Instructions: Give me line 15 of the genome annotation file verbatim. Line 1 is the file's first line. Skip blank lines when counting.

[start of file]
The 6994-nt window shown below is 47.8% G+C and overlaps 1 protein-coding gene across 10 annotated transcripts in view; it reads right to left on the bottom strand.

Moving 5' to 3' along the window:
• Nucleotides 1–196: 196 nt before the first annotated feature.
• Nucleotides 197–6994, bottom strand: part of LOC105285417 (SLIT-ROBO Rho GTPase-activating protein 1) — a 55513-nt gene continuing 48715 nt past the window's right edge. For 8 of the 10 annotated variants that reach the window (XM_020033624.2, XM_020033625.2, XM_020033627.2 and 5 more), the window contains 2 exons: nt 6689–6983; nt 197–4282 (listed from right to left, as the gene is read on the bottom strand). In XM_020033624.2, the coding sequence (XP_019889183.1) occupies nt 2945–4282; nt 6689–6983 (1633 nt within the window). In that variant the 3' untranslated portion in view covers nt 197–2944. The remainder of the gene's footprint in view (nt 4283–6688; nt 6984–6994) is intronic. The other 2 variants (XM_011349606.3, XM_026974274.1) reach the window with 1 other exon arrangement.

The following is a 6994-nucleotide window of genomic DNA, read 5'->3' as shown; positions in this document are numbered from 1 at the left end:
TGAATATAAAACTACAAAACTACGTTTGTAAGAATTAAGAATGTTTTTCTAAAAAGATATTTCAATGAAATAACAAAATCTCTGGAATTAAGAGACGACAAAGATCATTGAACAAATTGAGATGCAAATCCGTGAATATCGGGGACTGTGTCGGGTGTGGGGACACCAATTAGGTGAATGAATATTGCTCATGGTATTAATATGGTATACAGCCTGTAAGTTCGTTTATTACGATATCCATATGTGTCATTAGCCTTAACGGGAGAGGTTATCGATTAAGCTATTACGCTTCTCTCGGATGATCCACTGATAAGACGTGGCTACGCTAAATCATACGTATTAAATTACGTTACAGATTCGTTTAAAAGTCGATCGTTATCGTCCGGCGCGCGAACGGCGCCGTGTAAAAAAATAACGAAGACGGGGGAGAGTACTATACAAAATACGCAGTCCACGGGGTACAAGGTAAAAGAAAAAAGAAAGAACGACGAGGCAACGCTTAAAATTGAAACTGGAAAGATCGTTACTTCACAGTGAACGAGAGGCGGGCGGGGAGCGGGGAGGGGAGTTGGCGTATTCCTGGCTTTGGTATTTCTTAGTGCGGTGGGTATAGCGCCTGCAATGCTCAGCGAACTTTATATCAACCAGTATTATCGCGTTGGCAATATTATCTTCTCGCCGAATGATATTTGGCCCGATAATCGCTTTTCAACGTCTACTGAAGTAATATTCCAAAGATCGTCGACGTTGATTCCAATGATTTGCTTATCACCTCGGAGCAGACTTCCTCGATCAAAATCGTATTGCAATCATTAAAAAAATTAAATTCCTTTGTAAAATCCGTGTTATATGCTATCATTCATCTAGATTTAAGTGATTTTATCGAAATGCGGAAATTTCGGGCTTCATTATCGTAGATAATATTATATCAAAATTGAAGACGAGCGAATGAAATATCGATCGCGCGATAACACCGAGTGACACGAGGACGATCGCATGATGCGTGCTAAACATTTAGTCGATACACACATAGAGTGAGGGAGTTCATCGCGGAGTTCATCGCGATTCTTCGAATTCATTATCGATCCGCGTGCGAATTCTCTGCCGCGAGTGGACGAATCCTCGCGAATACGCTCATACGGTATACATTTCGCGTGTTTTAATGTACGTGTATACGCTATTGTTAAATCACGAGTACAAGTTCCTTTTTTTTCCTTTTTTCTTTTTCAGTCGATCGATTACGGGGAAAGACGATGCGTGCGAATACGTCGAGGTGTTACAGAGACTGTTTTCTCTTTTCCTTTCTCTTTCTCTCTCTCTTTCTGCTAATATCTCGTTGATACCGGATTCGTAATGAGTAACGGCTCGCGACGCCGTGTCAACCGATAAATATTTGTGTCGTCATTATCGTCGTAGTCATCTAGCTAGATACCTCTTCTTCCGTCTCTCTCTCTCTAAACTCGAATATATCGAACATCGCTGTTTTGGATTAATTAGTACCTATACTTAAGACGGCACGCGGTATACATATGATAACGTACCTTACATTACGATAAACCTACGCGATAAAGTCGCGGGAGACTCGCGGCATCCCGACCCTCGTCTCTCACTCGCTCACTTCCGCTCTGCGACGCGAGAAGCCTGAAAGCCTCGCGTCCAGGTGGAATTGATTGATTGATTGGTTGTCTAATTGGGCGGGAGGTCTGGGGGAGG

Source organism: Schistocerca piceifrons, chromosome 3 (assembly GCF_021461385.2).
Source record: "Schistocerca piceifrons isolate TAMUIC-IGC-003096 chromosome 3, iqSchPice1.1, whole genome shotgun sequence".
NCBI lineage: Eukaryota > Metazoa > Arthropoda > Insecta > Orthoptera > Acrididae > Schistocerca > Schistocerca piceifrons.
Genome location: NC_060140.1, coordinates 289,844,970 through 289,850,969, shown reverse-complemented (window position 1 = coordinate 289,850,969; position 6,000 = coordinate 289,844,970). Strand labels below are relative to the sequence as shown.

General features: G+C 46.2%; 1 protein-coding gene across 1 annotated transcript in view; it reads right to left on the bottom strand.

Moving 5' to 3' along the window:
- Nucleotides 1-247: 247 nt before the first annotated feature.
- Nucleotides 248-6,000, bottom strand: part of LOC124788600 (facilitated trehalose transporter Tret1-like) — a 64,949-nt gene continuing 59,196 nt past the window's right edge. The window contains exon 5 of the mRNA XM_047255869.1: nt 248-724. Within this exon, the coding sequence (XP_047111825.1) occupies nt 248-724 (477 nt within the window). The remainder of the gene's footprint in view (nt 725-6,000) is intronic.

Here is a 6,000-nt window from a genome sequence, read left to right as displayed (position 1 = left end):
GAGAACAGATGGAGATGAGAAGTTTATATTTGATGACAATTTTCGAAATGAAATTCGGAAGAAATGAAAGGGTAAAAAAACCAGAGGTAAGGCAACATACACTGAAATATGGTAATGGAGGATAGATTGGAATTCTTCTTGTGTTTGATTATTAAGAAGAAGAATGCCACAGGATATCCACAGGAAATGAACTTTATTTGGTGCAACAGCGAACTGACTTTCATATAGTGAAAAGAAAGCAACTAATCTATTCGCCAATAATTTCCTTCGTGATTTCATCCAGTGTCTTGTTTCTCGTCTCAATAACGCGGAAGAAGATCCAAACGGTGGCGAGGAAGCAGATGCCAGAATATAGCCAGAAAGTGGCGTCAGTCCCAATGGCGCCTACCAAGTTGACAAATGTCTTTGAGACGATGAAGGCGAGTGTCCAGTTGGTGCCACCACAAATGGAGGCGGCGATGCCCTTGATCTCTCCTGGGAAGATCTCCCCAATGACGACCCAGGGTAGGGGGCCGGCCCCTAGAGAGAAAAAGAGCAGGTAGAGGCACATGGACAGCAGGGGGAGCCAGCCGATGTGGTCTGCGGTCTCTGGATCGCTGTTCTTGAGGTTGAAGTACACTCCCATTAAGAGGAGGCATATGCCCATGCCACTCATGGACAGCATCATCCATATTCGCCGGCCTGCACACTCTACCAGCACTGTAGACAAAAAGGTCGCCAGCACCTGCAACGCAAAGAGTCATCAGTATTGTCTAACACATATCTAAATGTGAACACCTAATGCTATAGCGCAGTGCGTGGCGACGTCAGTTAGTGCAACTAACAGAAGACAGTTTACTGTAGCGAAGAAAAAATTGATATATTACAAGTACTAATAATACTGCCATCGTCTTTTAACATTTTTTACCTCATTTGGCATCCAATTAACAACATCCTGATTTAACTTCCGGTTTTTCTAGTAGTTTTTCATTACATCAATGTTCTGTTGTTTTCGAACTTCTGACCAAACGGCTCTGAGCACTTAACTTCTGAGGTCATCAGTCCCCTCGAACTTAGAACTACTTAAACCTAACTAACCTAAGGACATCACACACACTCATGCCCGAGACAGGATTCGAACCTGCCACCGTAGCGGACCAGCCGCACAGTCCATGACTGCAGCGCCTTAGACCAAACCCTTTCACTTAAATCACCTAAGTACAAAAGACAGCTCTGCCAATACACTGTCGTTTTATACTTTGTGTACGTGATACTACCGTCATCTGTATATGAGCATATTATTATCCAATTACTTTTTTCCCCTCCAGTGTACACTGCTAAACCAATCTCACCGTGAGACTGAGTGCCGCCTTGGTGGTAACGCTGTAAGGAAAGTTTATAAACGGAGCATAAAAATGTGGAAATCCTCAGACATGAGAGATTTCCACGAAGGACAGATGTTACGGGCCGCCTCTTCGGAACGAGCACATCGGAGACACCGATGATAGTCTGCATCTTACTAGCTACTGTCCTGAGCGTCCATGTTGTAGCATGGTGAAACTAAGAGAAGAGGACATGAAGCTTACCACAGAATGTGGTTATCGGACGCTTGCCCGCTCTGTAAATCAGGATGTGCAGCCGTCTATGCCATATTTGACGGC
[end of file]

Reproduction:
Here is a 6,000-nt window from a genome sequence, read left to right as displayed (position 1 = left end):